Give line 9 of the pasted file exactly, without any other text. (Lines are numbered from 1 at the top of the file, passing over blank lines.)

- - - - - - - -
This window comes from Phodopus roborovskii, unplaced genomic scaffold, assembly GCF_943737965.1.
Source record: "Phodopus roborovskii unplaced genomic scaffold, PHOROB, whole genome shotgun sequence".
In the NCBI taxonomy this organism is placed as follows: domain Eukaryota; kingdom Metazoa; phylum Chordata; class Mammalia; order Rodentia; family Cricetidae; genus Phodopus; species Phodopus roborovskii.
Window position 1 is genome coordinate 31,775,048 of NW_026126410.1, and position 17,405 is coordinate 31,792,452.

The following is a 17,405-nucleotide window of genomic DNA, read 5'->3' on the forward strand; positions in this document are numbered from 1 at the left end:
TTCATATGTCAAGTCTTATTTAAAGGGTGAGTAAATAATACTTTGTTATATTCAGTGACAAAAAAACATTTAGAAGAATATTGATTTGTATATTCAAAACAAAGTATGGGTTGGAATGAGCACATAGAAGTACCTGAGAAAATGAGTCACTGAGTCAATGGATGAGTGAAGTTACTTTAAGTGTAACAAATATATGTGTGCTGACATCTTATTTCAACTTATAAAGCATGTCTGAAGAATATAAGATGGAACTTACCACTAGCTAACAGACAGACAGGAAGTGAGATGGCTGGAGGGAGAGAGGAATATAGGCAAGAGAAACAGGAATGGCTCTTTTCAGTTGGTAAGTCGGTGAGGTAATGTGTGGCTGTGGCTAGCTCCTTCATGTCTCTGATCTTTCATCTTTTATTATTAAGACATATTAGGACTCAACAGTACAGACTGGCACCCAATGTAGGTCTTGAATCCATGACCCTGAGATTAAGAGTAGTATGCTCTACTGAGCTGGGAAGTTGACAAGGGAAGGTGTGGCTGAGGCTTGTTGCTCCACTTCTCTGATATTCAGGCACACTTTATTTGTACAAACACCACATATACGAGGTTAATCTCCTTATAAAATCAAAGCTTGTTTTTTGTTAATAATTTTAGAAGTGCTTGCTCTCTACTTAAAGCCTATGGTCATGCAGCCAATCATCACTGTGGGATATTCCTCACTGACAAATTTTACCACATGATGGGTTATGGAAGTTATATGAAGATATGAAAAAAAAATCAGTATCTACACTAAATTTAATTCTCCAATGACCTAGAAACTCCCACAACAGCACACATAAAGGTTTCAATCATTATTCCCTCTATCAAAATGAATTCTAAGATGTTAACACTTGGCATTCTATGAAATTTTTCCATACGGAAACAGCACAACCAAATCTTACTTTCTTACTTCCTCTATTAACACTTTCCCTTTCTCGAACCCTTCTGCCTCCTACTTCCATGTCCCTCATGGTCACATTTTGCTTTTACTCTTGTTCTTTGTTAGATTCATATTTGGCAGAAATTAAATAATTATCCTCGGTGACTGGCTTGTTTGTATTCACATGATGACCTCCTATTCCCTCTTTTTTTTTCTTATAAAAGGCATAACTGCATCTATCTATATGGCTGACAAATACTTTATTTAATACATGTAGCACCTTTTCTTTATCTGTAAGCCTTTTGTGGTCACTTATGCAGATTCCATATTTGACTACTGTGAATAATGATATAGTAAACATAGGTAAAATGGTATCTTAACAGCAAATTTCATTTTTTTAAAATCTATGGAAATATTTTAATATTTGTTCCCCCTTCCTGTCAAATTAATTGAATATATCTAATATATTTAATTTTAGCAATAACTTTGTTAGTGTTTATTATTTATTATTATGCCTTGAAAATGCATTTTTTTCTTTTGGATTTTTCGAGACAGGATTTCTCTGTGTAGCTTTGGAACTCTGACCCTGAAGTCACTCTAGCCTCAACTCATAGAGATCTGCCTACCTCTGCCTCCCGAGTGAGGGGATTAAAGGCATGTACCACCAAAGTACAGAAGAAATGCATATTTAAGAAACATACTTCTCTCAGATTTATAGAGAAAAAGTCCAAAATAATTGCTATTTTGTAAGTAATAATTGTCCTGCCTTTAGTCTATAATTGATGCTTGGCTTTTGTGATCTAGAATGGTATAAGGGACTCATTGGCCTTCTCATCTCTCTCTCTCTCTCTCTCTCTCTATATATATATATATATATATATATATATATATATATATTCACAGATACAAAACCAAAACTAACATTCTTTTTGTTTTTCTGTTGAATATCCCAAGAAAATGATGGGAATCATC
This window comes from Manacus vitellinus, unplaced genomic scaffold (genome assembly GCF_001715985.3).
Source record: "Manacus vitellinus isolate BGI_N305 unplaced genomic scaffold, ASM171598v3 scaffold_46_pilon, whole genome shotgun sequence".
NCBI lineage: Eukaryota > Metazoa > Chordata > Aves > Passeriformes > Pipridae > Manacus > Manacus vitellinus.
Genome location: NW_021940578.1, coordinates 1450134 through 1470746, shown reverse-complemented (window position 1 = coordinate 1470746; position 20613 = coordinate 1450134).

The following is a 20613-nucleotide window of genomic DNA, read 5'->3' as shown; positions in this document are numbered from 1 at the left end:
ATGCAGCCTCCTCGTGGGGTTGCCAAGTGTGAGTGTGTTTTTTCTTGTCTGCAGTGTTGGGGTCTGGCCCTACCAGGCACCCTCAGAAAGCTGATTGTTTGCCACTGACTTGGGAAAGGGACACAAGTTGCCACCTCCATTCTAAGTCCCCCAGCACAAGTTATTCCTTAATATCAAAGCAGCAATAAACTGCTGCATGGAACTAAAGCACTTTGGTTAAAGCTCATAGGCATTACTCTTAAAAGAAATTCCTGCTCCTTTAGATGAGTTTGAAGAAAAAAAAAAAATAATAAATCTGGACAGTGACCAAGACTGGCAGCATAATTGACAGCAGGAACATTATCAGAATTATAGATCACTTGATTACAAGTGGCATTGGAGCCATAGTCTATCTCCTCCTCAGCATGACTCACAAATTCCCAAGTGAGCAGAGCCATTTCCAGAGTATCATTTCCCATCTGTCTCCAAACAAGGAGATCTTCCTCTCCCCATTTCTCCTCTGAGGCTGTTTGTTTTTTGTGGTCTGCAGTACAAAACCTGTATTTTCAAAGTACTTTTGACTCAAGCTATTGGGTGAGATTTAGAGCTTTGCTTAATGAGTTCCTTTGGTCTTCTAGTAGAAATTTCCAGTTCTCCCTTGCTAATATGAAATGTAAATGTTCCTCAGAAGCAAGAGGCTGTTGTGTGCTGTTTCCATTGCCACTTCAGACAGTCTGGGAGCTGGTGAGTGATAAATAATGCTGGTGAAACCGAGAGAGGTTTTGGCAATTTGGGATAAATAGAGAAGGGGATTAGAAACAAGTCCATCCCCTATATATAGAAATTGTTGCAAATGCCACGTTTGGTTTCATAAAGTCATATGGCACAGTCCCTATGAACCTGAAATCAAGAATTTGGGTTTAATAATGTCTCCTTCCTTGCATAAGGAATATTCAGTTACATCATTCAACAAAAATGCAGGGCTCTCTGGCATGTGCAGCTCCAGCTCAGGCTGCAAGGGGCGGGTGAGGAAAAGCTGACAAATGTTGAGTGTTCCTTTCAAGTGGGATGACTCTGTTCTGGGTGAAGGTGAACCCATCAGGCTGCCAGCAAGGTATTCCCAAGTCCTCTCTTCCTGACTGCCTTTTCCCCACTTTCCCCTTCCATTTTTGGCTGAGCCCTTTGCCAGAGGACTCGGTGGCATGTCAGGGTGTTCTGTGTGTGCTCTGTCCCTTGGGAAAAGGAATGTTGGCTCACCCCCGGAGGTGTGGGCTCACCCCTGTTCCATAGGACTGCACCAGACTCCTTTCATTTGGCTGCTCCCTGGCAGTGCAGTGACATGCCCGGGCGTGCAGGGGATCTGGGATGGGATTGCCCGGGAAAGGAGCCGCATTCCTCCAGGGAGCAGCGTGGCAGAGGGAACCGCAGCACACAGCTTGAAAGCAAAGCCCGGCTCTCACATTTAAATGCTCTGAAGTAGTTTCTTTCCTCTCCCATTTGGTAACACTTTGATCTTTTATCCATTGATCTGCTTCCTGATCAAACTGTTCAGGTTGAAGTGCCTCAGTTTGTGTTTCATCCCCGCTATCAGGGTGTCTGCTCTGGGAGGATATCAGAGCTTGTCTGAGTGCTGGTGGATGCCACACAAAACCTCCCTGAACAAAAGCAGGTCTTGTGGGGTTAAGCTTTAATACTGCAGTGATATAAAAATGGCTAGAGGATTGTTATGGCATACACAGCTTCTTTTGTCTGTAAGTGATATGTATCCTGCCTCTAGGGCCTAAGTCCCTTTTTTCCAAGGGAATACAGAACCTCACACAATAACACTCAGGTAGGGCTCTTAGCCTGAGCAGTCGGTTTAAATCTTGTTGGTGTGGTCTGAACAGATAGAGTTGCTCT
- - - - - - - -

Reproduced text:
NCBI lineage: Eukaryota > Metazoa > Chordata > Aves > Passeriformes > Pipridae > Manacus > Manacus vitellinus.